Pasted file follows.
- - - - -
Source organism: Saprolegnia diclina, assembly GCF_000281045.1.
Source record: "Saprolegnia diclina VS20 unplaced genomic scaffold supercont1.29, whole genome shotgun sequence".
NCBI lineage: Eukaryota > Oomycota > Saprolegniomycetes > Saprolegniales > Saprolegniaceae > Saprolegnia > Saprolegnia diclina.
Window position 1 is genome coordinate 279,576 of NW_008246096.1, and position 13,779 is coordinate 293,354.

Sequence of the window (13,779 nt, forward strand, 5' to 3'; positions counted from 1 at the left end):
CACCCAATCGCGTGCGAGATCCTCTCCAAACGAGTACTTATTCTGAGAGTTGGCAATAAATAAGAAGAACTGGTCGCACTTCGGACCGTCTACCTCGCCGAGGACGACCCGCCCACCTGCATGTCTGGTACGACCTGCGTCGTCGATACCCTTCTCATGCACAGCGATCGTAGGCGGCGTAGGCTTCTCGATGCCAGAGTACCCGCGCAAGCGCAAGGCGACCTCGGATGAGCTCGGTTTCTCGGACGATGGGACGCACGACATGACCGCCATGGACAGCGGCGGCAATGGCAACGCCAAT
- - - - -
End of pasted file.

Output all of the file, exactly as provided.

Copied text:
Source organism: Saprolegnia diclina, assembly GCF_000281045.1.
Source record: "Saprolegnia diclina VS20 unplaced genomic scaffold supercont1.29, whole genome shotgun sequence".
NCBI lineage: Eukaryota > Oomycota > Saprolegniomycetes > Saprolegniales > Saprolegniaceae > Saprolegnia > Saprolegnia diclina.
Window position 1 is genome coordinate 279,576 of NW_008246096.1, and position 13,779 is coordinate 293,354.

Sequence of the window (13,779 nt, forward strand, 5' to 3'; positions counted from 1 at the left end):
CACCCAATCGCGTGCGAGATCCTCTCCAAACGAGTACTTATTCTGAGAGTTGGCAATAAATAAGAAGAACTGGTCGCACTTCGGACCGTCTACCTCGCCGAGGACGACCCGCCCACCTGCATGTCTGGTACGACCTGCGTCGTCGATACCCTTCTCATGCACAGCGATCGTAGGCGGCGTAGGCTTCTCGATGCCAGAGTACCCGCGCAAGCGCAAGGCGACCTCGGATGAGCTCGGTTTCTCGGACGATGGGACGCACGACATGACCGCCATGGACAGCGGCGGCAATGGCAACGCCAAT